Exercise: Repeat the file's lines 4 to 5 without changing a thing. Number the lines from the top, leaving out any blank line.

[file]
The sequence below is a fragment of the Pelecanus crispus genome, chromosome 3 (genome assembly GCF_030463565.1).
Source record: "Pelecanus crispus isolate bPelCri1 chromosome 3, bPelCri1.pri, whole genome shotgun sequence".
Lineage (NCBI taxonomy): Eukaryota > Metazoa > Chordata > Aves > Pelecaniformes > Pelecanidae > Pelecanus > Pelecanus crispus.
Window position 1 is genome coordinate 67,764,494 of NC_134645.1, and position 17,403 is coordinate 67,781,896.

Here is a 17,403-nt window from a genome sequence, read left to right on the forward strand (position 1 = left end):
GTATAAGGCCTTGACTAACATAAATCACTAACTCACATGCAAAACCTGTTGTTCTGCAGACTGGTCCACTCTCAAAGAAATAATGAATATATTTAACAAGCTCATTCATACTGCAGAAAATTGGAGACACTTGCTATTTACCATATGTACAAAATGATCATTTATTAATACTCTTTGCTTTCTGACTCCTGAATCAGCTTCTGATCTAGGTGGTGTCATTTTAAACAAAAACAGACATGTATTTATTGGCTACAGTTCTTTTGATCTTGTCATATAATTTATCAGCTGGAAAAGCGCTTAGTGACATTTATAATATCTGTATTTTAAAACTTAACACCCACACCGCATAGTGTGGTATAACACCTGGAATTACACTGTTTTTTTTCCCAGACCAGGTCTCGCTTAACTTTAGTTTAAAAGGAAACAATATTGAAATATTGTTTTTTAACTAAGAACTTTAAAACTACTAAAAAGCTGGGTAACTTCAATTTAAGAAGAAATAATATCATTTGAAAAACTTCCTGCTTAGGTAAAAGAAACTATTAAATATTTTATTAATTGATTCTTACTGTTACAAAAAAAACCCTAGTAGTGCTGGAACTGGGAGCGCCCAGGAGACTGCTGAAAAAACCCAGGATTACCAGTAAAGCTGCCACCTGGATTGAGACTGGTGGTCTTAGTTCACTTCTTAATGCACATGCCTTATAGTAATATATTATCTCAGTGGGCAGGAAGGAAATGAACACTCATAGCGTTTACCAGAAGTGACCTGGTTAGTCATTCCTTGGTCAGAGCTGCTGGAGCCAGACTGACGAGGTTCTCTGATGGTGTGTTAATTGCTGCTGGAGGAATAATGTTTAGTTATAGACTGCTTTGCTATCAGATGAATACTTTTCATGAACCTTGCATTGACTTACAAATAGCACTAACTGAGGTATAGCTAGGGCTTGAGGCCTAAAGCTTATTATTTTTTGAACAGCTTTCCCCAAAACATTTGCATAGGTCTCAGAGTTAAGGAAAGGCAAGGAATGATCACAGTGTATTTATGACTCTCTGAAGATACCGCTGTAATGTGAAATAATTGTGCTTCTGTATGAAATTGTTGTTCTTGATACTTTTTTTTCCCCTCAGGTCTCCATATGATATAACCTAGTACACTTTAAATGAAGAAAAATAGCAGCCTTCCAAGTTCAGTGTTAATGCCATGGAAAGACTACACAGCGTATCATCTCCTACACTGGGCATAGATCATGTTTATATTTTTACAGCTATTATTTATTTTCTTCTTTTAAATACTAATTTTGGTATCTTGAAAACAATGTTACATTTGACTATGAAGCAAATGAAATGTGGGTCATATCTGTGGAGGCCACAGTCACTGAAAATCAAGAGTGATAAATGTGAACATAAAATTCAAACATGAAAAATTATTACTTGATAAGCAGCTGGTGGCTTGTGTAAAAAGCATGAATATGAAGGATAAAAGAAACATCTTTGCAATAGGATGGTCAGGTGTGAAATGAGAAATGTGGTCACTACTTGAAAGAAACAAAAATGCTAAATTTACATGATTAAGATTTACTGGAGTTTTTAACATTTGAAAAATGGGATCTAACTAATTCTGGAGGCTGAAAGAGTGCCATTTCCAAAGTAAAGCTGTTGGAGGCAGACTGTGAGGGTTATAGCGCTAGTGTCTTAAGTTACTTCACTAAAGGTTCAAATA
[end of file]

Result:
Window position 1 is genome coordinate 67,764,494 of NC_134645.1, and position 17,403 is coordinate 67,781,896.

Here is a 17,403-nt window from a genome sequence, read left to right on the forward strand (position 1 = left end):